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  • Writer's pictureFrances

Into The Woods Review | The Royal Exchange | Manchester

“The woods are just trees; the trees are just wood.”

The Royal Exchange sends its audience skipping Into the Woods with a contemporary revival of the Stephen Sondheim 1986 classic.

When a wicked witch places a curse on a childless baker and his wife; the couple blend fables to find various fairy-tale characters recognisable items to form the ingredients for their baby.

The realistically revamped fairy-tale interweaves characters from Little Red Riding Hood, Jack and the Beanstalk, Rapunzel and Cinderella for an offbeat musical that deals with themes of loss, betrayal, and death.

Olivier and Tony-winning designer Jenny Tiramani create an encroaching forest that surrounds the famously round theatre. With a narrator sitting amongst the audience and an eight-piece band filling in live sound effects, the production takes advantage of the enclosed space. It surprised its audience with characters appearing from all four entrances and levels of the theatre (as well as suspended in mid-air) to keep the play lively and engaging.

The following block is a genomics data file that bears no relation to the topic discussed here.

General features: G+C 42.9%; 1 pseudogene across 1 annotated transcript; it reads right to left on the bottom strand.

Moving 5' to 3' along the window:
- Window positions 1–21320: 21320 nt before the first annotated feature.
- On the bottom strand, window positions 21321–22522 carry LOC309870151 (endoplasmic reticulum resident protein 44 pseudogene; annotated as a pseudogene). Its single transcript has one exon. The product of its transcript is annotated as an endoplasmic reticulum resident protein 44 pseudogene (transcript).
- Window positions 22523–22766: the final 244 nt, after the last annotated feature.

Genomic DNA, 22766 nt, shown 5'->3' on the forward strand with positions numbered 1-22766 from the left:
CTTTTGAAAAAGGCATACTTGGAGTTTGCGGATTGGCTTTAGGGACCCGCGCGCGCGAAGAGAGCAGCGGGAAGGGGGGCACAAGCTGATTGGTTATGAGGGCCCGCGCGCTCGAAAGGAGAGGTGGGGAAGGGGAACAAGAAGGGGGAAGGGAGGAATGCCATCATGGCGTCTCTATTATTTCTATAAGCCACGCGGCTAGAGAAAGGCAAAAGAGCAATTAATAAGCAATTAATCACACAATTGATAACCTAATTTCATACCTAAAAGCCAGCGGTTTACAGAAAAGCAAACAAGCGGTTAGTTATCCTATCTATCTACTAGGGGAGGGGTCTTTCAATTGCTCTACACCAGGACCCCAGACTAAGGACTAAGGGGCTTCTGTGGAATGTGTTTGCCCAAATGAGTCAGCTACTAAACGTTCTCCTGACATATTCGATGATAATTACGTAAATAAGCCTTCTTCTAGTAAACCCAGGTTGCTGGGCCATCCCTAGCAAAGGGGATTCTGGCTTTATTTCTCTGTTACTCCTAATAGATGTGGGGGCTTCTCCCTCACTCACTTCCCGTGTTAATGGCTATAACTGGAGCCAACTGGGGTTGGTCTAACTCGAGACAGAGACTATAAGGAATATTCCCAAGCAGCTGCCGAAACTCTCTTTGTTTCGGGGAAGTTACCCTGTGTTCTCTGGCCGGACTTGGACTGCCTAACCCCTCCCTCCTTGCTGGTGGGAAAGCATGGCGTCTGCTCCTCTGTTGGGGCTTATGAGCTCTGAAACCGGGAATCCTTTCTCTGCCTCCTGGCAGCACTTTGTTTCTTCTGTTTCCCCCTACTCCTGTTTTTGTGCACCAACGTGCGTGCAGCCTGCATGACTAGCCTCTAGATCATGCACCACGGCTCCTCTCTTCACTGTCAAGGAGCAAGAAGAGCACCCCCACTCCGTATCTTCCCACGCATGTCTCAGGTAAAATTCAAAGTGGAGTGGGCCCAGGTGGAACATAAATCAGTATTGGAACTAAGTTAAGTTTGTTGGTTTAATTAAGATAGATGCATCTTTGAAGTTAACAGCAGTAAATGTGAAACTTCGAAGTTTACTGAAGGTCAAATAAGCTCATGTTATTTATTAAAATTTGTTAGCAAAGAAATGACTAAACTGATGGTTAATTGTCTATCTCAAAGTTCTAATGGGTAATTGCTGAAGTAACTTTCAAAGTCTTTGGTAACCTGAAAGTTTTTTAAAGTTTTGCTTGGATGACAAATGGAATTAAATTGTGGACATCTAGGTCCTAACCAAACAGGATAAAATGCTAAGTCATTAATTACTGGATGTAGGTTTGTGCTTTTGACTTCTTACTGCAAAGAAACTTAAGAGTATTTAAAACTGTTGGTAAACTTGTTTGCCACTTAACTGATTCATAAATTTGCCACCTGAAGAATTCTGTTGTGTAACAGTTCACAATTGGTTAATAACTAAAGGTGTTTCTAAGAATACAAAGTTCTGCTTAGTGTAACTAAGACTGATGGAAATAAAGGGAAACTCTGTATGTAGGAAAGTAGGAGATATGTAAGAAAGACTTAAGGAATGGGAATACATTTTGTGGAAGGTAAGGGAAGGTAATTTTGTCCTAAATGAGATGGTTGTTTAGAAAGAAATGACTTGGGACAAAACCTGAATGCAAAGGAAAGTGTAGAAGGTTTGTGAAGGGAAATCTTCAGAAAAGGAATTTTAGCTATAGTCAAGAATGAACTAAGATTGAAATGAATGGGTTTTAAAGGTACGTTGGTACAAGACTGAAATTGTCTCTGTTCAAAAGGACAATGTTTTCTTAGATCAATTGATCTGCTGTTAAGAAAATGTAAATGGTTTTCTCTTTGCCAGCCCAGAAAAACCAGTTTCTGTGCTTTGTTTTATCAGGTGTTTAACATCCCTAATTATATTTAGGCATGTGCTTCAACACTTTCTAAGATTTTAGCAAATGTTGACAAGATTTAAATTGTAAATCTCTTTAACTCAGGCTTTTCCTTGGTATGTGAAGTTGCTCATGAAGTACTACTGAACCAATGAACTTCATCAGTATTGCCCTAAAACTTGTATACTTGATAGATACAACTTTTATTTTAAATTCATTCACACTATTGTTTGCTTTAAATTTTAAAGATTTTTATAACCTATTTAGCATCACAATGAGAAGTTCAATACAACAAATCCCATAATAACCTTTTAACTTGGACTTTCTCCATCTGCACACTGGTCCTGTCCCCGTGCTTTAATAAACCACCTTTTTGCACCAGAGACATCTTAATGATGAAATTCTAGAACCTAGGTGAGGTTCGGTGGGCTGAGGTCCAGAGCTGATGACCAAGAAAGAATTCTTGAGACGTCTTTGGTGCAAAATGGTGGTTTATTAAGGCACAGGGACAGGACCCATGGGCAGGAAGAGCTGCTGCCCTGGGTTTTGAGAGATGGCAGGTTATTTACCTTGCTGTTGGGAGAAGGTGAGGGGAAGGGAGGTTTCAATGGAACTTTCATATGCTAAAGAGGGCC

The story offers the best of both worlds. Act 1 invigorates its audience with well-known characters’ stories. Portrayed by a strong cast of eighteen, including Alex Gaumond as the Baker and Amy Ellen Richardson as his wife. Gillian Bevan as the Witch and Exchange Associate Artist Maxine Peake as the voice of the Giant.

Act 2 looks at the reality of what characters have done to achieve their wishes and how they have affected their entire kingdom. Asking, what happens after "happy ever after" in the real world? Into the Woods is far from a preachy children’s story, its subtext is a lascivious and subversive look into classic fairy-tale characters.

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